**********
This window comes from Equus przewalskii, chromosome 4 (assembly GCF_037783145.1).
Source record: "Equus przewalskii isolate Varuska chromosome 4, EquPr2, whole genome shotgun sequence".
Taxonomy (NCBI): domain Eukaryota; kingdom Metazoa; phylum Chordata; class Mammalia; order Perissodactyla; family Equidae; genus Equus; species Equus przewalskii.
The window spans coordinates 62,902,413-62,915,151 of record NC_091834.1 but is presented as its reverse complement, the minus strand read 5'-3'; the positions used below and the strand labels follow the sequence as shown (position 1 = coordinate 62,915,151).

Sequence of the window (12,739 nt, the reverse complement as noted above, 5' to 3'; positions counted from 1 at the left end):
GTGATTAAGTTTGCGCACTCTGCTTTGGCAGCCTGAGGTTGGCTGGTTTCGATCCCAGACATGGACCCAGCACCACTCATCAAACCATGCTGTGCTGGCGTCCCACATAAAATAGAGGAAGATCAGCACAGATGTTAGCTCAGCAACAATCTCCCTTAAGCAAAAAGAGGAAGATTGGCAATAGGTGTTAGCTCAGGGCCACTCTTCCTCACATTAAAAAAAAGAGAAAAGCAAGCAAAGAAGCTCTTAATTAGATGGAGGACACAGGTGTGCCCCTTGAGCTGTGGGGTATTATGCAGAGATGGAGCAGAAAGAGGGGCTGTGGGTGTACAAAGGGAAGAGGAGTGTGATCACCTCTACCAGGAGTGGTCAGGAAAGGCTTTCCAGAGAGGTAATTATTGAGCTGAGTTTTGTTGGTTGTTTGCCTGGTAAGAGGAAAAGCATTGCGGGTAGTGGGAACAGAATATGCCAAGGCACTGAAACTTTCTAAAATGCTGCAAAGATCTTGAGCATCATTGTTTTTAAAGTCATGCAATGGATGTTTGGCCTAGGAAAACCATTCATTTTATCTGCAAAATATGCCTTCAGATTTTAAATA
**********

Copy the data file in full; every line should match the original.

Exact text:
This window comes from Equus przewalskii, chromosome 4 (assembly GCF_037783145.1).
Source record: "Equus przewalskii isolate Varuska chromosome 4, EquPr2, whole genome shotgun sequence".
Taxonomy (NCBI): domain Eukaryota; kingdom Metazoa; phylum Chordata; class Mammalia; order Perissodactyla; family Equidae; genus Equus; species Equus przewalskii.
The window spans coordinates 62,902,413-62,915,151 of record NC_091834.1 but is presented as its reverse complement, the minus strand read 5'-3'; the positions used below and the strand labels follow the sequence as shown (position 1 = coordinate 62,915,151).

Sequence of the window (12,739 nt, the reverse complement as noted above, 5' to 3'; positions counted from 1 at the left end):
GTGATTAAGTTTGCGCACTCTGCTTTGGCAGCCTGAGGTTGGCTGGTTTCGATCCCAGACATGGACCCAGCACCACTCATCAAACCATGCTGTGCTGGCGTCCCACATAAAATAGAGGAAGATCAGCACAGATGTTAGCTCAGCAACAATCTCCCTTAAGCAAAAAGAGGAAGATTGGCAATAGGTGTTAGCTCAGGGCCACTCTTCCTCACATTAAAAAAAAGAGAAAAGCAAGCAAAGAAGCTCTTAATTAGATGGAGGACACAGGTGTGCCCCTTGAGCTGTGGGGTATTATGCAGAGATGGAGCAGAAAGAGGGGCTGTGGGTGTACAAAGGGAAGAGGAGTGTGATCACCTCTACCAGGAGTGGTCAGGAAAGGCTTTCCAGAGAGGTAATTATTGAGCTGAGTTTTGTTGGTTGTTTGCCTGGTAAGAGGAAAAGCATTGCGGGTAGTGGGAACAGAATATGCCAAGGCACTGAAACTTTCTAAAATGCTGCAAAGATCTTGAGCATCATTGTTTTTAAAGTCATGCAATGGATGTTTGGCCTAGGAAAACCATTCATTTTATCTGCAAAATATGCCTTCAGATTTTAAATA